Are teenage mood swings normal?
Sometimes a parent will describe their child (my teenage patient) as a ‘typical moody teenager’. Unfortunately our society seems to think that teenage mood swings are normal and put it all down to hormones. The fact is though that not all teenagers are moody – so what makes some moody and others not?
Are Hormones Really to Blame?
Yes hormones have something to do with it. Hormones however are not directly responsible for teenage mood swings but instead it is the effect of the hormones on the blood that highlights that there is a problem with the body’s cooling mechanism.
What many parents are quite oblivious to, is the fact that hormones heat up the blood. Your previously calm child is now irritable, anxious, may have lost their confidence, may be acting bizarrely trying out crazy make-up, using drugs, behaving in a manner that you simply cannot understand.
You may try reasoning with them but if you knew how they felt you would see how pointless this can be.
How Your Child Really Feels
Hot blood gives them a feeling of being uncomfortable in their own skin as it creates problems with the balancing of blood sugar. It makes them over analyse everything. Everybody annoys them. They are unhappy with themselves. They want to try out new things to make them feel better. They hate all their clothes and only feel good in new clothes – (thought process) new clothes may just make them feel better about themselves. Their skin crawls which can make them want to shower a lot. They struggle to pay attention at school. They may come across as having an attitude problem but in reality they just feel awful. Some days they may feel great and behave in a normal manner only to spiral back to feeling awful again.
You may feel frustrated by their behaviour but be assured you do not feel as bad as they do.
For a teenager this can be extremely difficult to cope with. As a parent however there is something positive that you can do to resolve teenage mood swings.
Take Some Positive Steps to Allow Your Child to Feel Great again!
Step 1. Ensure your child eats breakfast that contains fat, protein and carbohydrates. Forget about sugary cereals or jam on toast, that is not going to help matters. Mood swings can often come from fluctuating blood sugar. Clear signs for fluctuating blood sugar levels are whiteheads to the side of the nose or inside of the nose or along the lip line. Fat and protein slow down sugar from entering the bloodstream thus mood swings can often be avoided. A good breakfast would be eggs on toast with a little avocado or cheese; full fat yoghurt with fruit and seeds; cream cheese on toast; good quality muesli with full fat milk or yoghurt.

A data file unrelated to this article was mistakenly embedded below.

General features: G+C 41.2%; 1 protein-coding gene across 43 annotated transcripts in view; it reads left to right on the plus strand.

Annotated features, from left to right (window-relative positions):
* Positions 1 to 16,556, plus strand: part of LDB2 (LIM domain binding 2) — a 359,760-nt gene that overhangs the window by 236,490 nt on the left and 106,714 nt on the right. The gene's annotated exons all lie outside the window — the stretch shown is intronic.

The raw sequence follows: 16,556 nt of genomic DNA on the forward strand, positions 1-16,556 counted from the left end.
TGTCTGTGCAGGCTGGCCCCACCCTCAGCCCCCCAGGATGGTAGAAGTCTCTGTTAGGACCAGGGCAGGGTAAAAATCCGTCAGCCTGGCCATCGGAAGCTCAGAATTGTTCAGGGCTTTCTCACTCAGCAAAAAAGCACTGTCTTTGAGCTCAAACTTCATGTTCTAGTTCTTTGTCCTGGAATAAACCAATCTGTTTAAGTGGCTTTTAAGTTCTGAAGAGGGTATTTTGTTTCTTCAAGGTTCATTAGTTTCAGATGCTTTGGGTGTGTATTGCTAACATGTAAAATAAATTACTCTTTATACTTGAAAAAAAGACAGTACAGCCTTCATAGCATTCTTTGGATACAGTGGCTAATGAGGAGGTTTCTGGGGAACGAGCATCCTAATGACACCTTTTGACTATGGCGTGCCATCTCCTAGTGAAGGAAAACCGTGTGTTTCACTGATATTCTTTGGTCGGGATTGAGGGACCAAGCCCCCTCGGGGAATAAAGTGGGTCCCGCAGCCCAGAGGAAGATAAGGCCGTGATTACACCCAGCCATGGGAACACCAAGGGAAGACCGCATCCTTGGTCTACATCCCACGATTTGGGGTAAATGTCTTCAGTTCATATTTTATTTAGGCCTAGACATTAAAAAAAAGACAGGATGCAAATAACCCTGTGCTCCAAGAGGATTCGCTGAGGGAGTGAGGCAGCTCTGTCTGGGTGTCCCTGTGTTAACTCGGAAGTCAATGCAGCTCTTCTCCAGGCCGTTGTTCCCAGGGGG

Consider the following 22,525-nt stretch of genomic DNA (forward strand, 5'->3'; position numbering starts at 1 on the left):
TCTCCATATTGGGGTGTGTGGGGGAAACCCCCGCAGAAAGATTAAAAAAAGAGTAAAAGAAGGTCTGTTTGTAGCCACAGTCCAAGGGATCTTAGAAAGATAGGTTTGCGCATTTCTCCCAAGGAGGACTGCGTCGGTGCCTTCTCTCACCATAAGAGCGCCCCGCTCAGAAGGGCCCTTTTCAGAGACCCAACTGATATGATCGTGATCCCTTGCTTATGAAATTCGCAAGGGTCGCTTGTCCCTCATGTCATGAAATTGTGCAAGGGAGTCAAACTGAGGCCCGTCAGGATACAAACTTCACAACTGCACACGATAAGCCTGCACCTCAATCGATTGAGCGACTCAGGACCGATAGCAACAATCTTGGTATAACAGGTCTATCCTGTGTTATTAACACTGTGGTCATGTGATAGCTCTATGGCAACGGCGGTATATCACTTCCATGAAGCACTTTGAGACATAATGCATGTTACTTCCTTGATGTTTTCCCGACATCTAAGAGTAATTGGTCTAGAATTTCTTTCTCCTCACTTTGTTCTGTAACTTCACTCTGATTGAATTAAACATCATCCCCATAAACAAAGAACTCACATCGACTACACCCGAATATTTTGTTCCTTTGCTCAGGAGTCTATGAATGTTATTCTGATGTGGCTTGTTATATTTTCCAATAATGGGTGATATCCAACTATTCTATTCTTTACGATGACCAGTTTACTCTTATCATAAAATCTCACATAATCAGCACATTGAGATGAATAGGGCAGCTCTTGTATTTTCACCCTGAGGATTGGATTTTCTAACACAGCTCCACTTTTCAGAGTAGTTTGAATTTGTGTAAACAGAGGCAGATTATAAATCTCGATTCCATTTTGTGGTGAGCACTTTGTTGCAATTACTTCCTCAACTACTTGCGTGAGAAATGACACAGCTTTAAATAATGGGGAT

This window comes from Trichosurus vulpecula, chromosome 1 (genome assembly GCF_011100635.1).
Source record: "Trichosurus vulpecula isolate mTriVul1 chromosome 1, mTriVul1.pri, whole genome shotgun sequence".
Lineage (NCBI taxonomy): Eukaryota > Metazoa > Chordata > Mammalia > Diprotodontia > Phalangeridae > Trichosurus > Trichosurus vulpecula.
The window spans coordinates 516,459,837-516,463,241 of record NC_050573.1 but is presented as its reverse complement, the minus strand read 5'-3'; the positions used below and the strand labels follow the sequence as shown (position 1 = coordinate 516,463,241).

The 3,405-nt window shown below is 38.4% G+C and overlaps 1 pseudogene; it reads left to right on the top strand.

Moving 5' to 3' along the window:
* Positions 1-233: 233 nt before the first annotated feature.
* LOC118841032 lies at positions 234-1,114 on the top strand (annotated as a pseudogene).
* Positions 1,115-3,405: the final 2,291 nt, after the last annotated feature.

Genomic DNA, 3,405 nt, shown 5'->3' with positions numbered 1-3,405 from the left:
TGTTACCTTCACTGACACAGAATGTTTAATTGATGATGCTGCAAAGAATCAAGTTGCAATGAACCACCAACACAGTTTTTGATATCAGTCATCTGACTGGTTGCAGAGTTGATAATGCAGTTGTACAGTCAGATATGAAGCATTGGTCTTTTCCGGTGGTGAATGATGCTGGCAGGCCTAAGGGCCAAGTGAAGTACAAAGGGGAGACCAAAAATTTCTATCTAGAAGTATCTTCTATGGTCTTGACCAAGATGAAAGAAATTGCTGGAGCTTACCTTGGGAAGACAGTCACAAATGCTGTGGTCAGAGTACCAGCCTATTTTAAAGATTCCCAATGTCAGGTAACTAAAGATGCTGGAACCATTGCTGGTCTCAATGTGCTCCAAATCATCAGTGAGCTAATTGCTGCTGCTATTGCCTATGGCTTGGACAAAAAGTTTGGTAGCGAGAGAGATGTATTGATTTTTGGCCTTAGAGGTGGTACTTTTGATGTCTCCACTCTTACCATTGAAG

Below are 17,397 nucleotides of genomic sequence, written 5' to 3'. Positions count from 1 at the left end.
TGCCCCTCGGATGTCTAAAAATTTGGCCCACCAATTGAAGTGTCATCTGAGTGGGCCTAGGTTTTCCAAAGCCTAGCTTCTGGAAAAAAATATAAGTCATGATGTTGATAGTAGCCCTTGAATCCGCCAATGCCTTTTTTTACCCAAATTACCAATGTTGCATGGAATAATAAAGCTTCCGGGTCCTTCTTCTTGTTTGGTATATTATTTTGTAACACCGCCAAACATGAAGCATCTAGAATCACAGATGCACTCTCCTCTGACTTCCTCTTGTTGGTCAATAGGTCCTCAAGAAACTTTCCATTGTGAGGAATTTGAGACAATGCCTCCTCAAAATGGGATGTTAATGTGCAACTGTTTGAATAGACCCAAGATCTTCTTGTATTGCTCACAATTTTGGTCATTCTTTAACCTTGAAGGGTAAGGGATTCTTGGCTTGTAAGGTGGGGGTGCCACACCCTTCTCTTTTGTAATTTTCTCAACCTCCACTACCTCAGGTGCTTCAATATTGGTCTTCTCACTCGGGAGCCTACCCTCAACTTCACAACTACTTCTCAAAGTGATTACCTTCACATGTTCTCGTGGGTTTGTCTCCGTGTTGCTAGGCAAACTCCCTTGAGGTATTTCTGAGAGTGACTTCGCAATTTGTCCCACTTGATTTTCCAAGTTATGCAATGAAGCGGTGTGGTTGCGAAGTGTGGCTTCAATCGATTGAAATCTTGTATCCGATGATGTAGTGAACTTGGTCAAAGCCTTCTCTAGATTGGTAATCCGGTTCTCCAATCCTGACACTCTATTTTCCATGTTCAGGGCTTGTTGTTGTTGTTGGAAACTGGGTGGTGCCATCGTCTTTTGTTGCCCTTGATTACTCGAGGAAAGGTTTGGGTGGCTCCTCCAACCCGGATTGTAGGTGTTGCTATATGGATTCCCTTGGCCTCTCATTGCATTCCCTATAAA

Step 2. Ensure your child understands blood sugar and avoids eating sugar on its own or fizzy drinks. Snacks throughout the day can include, nuts, fruit with yoghurt and seed bars.
Step 3. Eat regularly throughout the day. Ask them to tune in to see if they feel shaky if they are late eating – if the answer is yes encourage them always to carry snacks to avoid this feeling
Step 4. Check your childs fingernails. Do they have any white marks? If more than 2 they are likely to be zinc deficient. To check this you can give them 15mg zinc with breakfast and ask them how they feel after 10 minutes. Zinc is absorbed into the bloodstream in tablet form very quickly. If they feel better continue with 15mg zinc per breakfast and arrange a hair analysis test just to check the level of the deficiency. Speak with a health practitioner for guidance on how long to take zinc.
Step 5. Many children suffering from paranoia and anxiety feel much better and relax with taking alkaline salts to neutralise their blood. At my clinic I use bio-carbonate by Biocare. 2 on an empty stomach can make a child feel so much better. If this the case, take 2 a day with water every other day until you check the sodium and potassium levels on a hair test.
Step 6. Your child may have an under active thyroid, this is especially obvious if they have slow movements and thoughts. A hair test will allow you to see selenium levels. 400mg of selenium can be tried and if symptoms improve it should be taken until the results of a hair test has been shown and advice taken as to how long selenium should be taken.
Step 7. If your child has difficulty sleeping ensure they eat something before bed. A glass of milk or a full fat yoghurt can prove beneficial to stabilise blood sugar levels. If they are over thinking 600mg of magnesium can help to relax their mind allowing them to have a good nights sleep
Step 8. If your child feels nervous with other people or has dreams where they feel everyone hates them, these are often signs of B12 deficiency. It is a good idea to have your child’s blood checked by your GP for iron, B12 and vitamin D and take your GPs advice on dosage.
At my clinic I offer advice on hair test analysis.